I think in terms of “sequencers as a full blown composition tool” it can’t hurt to compare them.

Microtiming is definitely a big one.

these are the big ones.

tho, i prefer the OT’s / MM’s song mode compared to a4/rytm.

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Not outdated! You can do whatever you want with a Mnm!

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If it had scale/length per track and trig conditions I would have kept it.

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Well, except for the things that you can’t do with it that have been mentioned in this thread.


There’s stuff it can do that’s still tough to beat also, like track trig forwarding and the effects routing capabilities. You get the latter to some degree in e.g. the Octatrack but without all the goodies the note-based tracks give you (LFO/env triggering, and that bodacious arp for starters). And the 3 buses make the routing that much more interesting for submixes, etc.


Its vanilla sounds, especially the beatbox samples are definitely “outdated”. Hence why a lot of people didn’t get it when it came out. It sounded outdated even then.
It’s not til you use those components in creative ways that the magic happens.

Also yes, lack of trig conditions, scale per track and microtiming. And no send FX without sacrificing a track. I also found the swing to go from 0 -> naff way too quickly.

Now let’s group together and create a “Monomachine Hate” thread and drive down them Reverb prices.


I don’t enjoy the fact that’s it’s either 6-voice chords or 6 mono, I miss DN voice sharing system.
I don’t use microtiming much, and you have 3 LFOs to make up for trig conditions.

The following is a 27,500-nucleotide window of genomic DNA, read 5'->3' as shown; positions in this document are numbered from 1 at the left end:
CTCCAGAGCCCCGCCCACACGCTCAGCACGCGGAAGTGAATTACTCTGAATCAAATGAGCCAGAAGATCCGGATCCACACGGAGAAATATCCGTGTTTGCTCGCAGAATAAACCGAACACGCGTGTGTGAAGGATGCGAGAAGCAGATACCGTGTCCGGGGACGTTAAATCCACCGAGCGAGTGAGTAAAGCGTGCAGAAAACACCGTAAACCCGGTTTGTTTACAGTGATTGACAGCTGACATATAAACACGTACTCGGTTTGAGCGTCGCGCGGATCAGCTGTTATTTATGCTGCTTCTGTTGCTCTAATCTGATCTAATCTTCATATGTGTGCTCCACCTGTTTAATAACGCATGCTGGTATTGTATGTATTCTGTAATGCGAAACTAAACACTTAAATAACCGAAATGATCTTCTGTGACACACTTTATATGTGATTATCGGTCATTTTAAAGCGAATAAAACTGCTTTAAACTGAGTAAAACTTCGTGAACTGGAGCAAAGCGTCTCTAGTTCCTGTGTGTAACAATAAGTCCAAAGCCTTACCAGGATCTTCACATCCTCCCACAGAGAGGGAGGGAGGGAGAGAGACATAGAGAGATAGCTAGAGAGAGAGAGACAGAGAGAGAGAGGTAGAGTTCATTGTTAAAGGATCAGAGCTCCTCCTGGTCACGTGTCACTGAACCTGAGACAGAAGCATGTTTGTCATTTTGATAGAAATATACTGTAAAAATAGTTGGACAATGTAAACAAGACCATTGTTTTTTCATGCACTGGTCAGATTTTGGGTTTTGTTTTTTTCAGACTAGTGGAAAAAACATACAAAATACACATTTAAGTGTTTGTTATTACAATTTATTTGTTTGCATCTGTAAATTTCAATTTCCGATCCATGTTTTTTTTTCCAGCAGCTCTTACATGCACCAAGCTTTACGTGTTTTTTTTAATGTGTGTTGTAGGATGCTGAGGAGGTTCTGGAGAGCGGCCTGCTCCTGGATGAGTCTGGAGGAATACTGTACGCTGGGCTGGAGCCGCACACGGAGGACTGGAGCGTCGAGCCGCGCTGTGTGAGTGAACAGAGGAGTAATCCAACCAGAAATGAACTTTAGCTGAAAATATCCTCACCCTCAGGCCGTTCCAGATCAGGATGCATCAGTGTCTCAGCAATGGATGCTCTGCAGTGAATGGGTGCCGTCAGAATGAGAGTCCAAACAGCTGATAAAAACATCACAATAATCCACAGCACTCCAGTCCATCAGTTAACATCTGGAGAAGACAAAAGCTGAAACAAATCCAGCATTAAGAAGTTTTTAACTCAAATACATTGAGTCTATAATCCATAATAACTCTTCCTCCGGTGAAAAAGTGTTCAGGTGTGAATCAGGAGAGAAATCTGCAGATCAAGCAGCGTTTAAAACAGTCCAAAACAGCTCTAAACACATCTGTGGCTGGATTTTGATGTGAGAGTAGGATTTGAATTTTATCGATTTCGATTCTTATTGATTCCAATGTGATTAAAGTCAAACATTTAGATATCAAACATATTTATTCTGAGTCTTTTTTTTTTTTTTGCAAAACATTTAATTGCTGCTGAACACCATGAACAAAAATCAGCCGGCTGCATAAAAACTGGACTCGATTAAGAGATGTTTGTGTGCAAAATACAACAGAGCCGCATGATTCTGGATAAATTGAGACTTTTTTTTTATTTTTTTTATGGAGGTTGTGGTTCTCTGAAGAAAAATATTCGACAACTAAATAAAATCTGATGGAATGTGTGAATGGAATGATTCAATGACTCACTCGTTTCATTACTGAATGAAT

The sound can be greatly enhanced with a pedal (a great reverb or an analog enhancer).
What I miss most is the ability to save and recall sounds, I always start from scratch and it is not a good way to go deep in the sound design.

Parameter slide is its secret weapon, no other Elektron does it this way.


but but but with track trigger chains you can have 2/3/4/5 note chords, fair enough they are all still individual voices but that can lead to crazy places.

a delay on every track…
trigless trigs
no ones mentioned multi trig yet (which is ridiculous)
pseudo microtiming achievable with fast arps and considered placement
key tracking modulation options
LFO interlace can be nuts…


Alot of the stuff Mnm is missing like individual track lengths and microtiming can be “faked” with creative use of the ARP. It has the best arpeggiator ive ever seen. Still a bit bummed as i sold mine when the price was the lowest. Got like $400 for mine…


Indeed, I forgot to mentioned that I love this!
But it’s not the same as recording a chord ^^

What makes its arpeggiator special in your opinion?

I won’t speak for @thomaso but in my opinion:

  • LFO, amp, and env triggering toggles can be set on a per-arp basis, which enables lots of tricks
  • Note offset for each step (some other Elektron arps have this)
  • Tick speed (OK other Elektron arps have this)
  • The UI is nice
  • It can trigger FX tracks which can sound absolutely bananas
  • When involved in track trig it has no effect on other arps, which opens up some nice rhythmic layering possibilities
  • Don’t forget those keytracking goodies too

Apparently a mega command will give you micro timing and trig conditions.

What are track trigger chains?